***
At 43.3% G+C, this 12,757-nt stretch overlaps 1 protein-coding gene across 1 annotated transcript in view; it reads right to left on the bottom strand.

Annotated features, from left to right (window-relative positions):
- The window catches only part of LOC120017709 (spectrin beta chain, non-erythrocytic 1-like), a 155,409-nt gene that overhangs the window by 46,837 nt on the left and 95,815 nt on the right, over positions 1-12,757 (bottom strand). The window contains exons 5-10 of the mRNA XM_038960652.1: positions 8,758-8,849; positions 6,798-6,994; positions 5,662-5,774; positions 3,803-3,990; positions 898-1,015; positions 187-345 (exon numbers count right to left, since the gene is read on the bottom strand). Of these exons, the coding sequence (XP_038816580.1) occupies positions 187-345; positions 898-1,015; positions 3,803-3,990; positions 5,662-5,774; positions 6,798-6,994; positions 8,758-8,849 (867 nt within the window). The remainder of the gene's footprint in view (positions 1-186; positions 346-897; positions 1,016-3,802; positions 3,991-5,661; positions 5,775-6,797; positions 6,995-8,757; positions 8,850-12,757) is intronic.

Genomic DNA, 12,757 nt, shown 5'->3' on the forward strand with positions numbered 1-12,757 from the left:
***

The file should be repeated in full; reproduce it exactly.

At 43.3% G+C, this 12,757-nt stretch overlaps 1 protein-coding gene across 1 annotated transcript in view; it reads right to left on the bottom strand.

Annotated features, from left to right (window-relative positions):
- The window catches only part of LOC120017709 (spectrin beta chain, non-erythrocytic 1-like), a 155,409-nt gene that overhangs the window by 46,837 nt on the left and 95,815 nt on the right, over positions 1-12,757 (bottom strand). The window contains exons 5-10 of the mRNA XM_038960652.1: positions 8,758-8,849; positions 6,798-6,994; positions 5,662-5,774; positions 3,803-3,990; positions 898-1,015; positions 187-345 (exon numbers count right to left, since the gene is read on the bottom strand). Of these exons, the coding sequence (XP_038816580.1) occupies positions 187-345; positions 898-1,015; positions 3,803-3,990; positions 5,662-5,774; positions 6,798-6,994; positions 8,758-8,849 (867 nt within the window). The remainder of the gene's footprint in view (positions 1-186; positions 346-897; positions 1,016-3,802; positions 3,991-5,661; positions 5,775-6,797; positions 6,995-8,757; positions 8,850-12,757) is intronic.

Genomic DNA, 12,757 nt, shown 5'->3' on the forward strand with positions numbered 1-12,757 from the left: